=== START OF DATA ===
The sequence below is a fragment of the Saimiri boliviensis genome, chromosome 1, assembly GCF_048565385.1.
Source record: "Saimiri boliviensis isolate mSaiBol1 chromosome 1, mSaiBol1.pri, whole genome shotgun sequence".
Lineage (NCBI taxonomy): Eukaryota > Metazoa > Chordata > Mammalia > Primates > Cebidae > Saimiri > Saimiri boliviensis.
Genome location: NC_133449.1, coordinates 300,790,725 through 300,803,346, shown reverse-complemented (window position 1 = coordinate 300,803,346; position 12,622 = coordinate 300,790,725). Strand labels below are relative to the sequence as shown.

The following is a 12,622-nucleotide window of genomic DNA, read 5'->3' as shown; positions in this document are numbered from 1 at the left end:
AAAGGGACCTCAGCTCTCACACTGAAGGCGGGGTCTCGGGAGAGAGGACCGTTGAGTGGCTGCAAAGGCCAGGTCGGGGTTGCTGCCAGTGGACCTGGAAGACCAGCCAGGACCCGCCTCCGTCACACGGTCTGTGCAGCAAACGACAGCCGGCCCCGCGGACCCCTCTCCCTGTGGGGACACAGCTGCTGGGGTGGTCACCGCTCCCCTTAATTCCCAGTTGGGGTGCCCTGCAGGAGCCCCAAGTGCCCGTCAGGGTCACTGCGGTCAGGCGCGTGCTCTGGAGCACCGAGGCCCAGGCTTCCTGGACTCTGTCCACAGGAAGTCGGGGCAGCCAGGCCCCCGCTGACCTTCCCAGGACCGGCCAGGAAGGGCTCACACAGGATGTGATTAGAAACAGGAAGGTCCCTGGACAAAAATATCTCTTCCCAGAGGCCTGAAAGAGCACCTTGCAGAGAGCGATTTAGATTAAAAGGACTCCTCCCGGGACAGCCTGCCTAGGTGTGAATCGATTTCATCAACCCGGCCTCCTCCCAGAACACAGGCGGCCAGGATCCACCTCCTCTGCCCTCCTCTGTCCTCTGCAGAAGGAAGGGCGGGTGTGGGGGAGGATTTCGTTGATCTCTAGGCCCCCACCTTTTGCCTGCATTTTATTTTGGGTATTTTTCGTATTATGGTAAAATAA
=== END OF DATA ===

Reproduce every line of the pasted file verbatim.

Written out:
The sequence below is a fragment of the Saimiri boliviensis genome, chromosome 1, assembly GCF_048565385.1.
Source record: "Saimiri boliviensis isolate mSaiBol1 chromosome 1, mSaiBol1.pri, whole genome shotgun sequence".
Lineage (NCBI taxonomy): Eukaryota > Metazoa > Chordata > Mammalia > Primates > Cebidae > Saimiri > Saimiri boliviensis.
Genome location: NC_133449.1, coordinates 300,790,725 through 300,803,346, shown reverse-complemented (window position 1 = coordinate 300,803,346; position 12,622 = coordinate 300,790,725). Strand labels below are relative to the sequence as shown.

The following is a 12,622-nucleotide window of genomic DNA, read 5'->3' as shown; positions in this document are numbered from 1 at the left end:
AAAGGGACCTCAGCTCTCACACTGAAGGCGGGGTCTCGGGAGAGAGGACCGTTGAGTGGCTGCAAAGGCCAGGTCGGGGTTGCTGCCAGTGGACCTGGAAGACCAGCCAGGACCCGCCTCCGTCACACGGTCTGTGCAGCAAACGACAGCCGGCCCCGCGGACCCCTCTCCCTGTGGGGACACAGCTGCTGGGGTGGTCACCGCTCCCCTTAATTCCCAGTTGGGGTGCCCTGCAGGAGCCCCAAGTGCCCGTCAGGGTCACTGCGGTCAGGCGCGTGCTCTGGAGCACCGAGGCCCAGGCTTCCTGGACTCTGTCCACAGGAAGTCGGGGCAGCCAGGCCCCCGCTGACCTTCCCAGGACCGGCCAGGAAGGGCTCACACAGGATGTGATTAGAAACAGGAAGGTCCCTGGACAAAAATATCTCTTCCCAGAGGCCTGAAAGAGCACCTTGCAGAGAGCGATTTAGATTAAAAGGACTCCTCCCGGGACAGCCTGCCTAGGTGTGAATCGATTTCATCAACCCGGCCTCCTCCCAGAACACAGGCGGCCAGGATCCACCTCCTCTGCCCTCCTCTGTCCTCTGCAGAAGGAAGGGCGGGTGTGGGGGAGGATTTCGTTGATCTCTAGGCCCCCACCTTTTGCCTGCATTTTATTTTGGGTATTTTTCGTATTATGGTAAAATAA